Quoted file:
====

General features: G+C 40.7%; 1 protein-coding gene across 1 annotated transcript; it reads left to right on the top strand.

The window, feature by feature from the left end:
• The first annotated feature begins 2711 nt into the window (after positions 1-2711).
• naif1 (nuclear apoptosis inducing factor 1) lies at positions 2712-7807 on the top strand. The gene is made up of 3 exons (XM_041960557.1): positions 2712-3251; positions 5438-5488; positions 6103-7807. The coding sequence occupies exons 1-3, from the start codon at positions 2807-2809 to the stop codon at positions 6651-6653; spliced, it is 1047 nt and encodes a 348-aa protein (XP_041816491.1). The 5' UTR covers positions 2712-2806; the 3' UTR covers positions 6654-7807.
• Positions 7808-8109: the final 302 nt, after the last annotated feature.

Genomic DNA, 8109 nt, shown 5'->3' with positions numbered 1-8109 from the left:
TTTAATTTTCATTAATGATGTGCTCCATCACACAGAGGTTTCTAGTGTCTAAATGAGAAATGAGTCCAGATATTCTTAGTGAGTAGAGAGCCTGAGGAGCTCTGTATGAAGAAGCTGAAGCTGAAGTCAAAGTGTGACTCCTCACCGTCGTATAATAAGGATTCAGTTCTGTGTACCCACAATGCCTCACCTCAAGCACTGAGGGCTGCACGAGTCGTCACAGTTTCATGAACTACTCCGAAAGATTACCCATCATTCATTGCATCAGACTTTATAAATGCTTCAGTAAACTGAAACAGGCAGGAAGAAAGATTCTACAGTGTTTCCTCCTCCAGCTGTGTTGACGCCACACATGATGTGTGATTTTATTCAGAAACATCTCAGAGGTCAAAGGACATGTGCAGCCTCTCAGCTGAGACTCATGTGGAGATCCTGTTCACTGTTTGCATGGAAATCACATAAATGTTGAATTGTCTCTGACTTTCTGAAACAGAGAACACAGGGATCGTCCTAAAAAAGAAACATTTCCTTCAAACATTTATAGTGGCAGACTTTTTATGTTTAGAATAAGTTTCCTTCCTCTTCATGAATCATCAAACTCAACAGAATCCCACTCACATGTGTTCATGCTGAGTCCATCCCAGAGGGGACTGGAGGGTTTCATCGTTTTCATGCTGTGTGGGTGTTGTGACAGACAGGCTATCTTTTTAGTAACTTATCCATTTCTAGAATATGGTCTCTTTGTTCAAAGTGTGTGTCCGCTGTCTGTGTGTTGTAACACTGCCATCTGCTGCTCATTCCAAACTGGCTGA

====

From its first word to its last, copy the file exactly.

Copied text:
General features: G+C 40.7%; 1 protein-coding gene across 1 annotated transcript; it reads left to right on the top strand.

The window, feature by feature from the left end:
• The first annotated feature begins 2711 nt into the window (after positions 1-2711).
• naif1 (nuclear apoptosis inducing factor 1) lies at positions 2712-7807 on the top strand. The gene is made up of 3 exons (XM_041960557.1): positions 2712-3251; positions 5438-5488; positions 6103-7807. The coding sequence occupies exons 1-3, from the start codon at positions 2807-2809 to the stop codon at positions 6651-6653; spliced, it is 1047 nt and encodes a 348-aa protein (XP_041816491.1). The 5' UTR covers positions 2712-2806; the 3' UTR covers positions 6654-7807.
• Positions 7808-8109: the final 302 nt, after the last annotated feature.

Genomic DNA, 8109 nt, shown 5'->3' with positions numbered 1-8109 from the left:
TTTAATTTTCATTAATGATGTGCTCCATCACACAGAGGTTTCTAGTGTCTAAATGAGAAATGAGTCCAGATATTCTTAGTGAGTAGAGAGCCTGAGGAGCTCTGTATGAAGAAGCTGAAGCTGAAGTCAAAGTGTGACTCCTCACCGTCGTATAATAAGGATTCAGTTCTGTGTACCCACAATGCCTCACCTCAAGCACTGAGGGCTGCACGAGTCGTCACAGTTTCATGAACTACTCCGAAAGATTACCCATCATTCATTGCATCAGACTTTATAAATGCTTCAGTAAACTGAAACAGGCAGGAAGAAAGATTCTACAGTGTTTCCTCCTCCAGCTGTGTTGACGCCACACATGATGTGTGATTTTATTCAGAAACATCTCAGAGGTCAAAGGACATGTGCAGCCTCTCAGCTGAGACTCATGTGGAGATCCTGTTCACTGTTTGCATGGAAATCACATAAATGTTGAATTGTCTCTGACTTTCTGAAACAGAGAACACAGGGATCGTCCTAAAAAAGAAACATTTCCTTCAAACATTTATAGTGGCAGACTTTTTATGTTTAGAATAAGTTTCCTTCCTCTTCATGAATCATCAAACTCAACAGAATCCCACTCACATGTGTTCATGCTGAGTCCATCCCAGAGGGGACTGGAGGGTTTCATCGTTTTCATGCTGTGTGGGTGTTGTGACAGACAGGCTATCTTTTTAGTAACTTATCCATTTCTAGAATATGGTCTCTTTGTTCAAAGTGTGTGTCCGCTGTCTGTGTGTTGTAACACTGCCATCTGCTGCTCATTCCAAACTGGCTGA